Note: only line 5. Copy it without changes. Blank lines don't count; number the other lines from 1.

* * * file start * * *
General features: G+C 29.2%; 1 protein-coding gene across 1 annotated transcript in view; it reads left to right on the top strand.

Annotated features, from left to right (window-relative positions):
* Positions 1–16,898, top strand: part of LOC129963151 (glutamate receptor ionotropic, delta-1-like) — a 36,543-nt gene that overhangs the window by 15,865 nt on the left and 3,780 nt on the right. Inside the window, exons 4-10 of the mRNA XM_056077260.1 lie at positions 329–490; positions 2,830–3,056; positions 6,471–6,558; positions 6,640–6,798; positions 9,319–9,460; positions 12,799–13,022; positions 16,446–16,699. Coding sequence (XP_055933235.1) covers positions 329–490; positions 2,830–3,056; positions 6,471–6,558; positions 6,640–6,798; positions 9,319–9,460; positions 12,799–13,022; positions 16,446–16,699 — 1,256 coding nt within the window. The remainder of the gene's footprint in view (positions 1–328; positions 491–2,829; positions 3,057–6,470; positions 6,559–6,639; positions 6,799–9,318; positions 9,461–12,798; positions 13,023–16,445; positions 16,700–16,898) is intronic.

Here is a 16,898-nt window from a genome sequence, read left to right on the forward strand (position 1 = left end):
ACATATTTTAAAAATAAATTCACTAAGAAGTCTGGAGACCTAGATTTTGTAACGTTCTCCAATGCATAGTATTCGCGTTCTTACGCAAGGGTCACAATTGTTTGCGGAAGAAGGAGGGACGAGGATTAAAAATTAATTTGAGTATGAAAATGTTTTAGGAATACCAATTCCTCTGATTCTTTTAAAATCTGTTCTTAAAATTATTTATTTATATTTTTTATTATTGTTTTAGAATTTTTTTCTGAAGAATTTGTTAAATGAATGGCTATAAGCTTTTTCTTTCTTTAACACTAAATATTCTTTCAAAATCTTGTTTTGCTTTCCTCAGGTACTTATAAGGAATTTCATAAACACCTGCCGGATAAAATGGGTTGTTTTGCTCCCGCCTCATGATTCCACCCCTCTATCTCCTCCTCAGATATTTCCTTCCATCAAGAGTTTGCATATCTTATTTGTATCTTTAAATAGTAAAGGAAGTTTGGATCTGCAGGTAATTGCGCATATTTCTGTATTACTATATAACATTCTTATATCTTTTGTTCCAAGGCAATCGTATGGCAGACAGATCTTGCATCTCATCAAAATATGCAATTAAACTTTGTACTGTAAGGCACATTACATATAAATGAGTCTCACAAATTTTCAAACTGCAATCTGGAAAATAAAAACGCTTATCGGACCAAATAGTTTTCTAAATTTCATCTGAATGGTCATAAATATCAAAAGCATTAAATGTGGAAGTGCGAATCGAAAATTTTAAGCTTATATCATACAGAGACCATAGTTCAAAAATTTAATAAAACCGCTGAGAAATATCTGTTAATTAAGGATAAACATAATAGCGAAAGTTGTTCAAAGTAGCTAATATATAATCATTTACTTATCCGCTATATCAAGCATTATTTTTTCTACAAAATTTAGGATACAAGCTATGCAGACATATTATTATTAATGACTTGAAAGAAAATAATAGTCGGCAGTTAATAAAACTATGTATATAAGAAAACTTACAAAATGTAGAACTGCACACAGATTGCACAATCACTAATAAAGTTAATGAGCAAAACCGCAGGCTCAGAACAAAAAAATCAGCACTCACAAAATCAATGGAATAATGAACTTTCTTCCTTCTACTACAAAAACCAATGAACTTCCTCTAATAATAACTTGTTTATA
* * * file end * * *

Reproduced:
ACATATTTTAAAAATAAATTCACTAAGAAGTCTGGAGACCTAGATTTTGTAACGTTCTCCAATGCATAGTATTCGCGTTCTTACGCAAGGGTCACAATTGTTTGCGGAAGAAGGAGGGACGAGGATTAAAAATTAATTTGAGTATGAAAATGTTTTAGGAATACCAATTCCTCTGATTCTTTTAAAATCTGTTCTTAAAATTATTTATTTATATTTTTTATTATTGTTTTAGAATTTTTTTCTGAAGAATTTGTTAAATGAATGGCTATAAGCTTTTTCTTTCTTTAACACTAAATATTCTTTCAAAATCTTGTTTTGCTTTCCTCAGGTACTTATAAGGAATTTCATAAACACCTGCCGGATAAAATGGGTTGTTTTGCTCCCGCCTCATGATTCCACCCCTCTATCTCCTCCTCAGATATTTCCTTCCATCAAGAGTTTGCATATCTTATTTGTATCTTTAAATAGTAAAGGAAGTTTGGATCTGCAGGTAATTGCGCATATTTCTGTATTACTATATAACATTCTTATATCTTTTGTTCCAAGGCAATCGTATGGCAGACAGATCTTGCATCTCATCAAAATATGCAATTAAACTTTGTACTGTAAGGCACATTACATATAAATGAGTCTCACAAATTTTCAAACTGCAATCTGGAAAATAAAAACGCTTATCGGACCAAATAGTTTTCTAAATTTCATCTGAATGGTCATAAATATCAAAAGCATTAAATGTGGAAGTGCGAATCGAAAATTTTAAGCTTATATCATACAGAGACCATAGTTCAAAAATTTAATAAAACCGCTGAGAAATATCTGTTAATTAAGGATAAACATAATAGCGAAAGTTGTTCAAAGTAGCTAATATATAATCATTTACTTATCCGCTATATCAAGCATTATTTTTTCTACAAAATTTAGGATACAAGCTATGCAGACATATTATTATTAATGACTTGAAAGAAAATAATAGTCGGCAGTTAATAAAACTATGTATATAAGAAAACTTACAAAATGTAGAACTGCACACAGATTGCACAATCACTAATAAAGTTAATGAGCAAAACCGCAGGCTCAGAACAAAAAAATCAGCACTCACAAAATCAATGGAATAATGAACTTTCTTCCTTCTACTACAAAAACCAATGAACTTCCTCTAATAATAACTTGTTTATA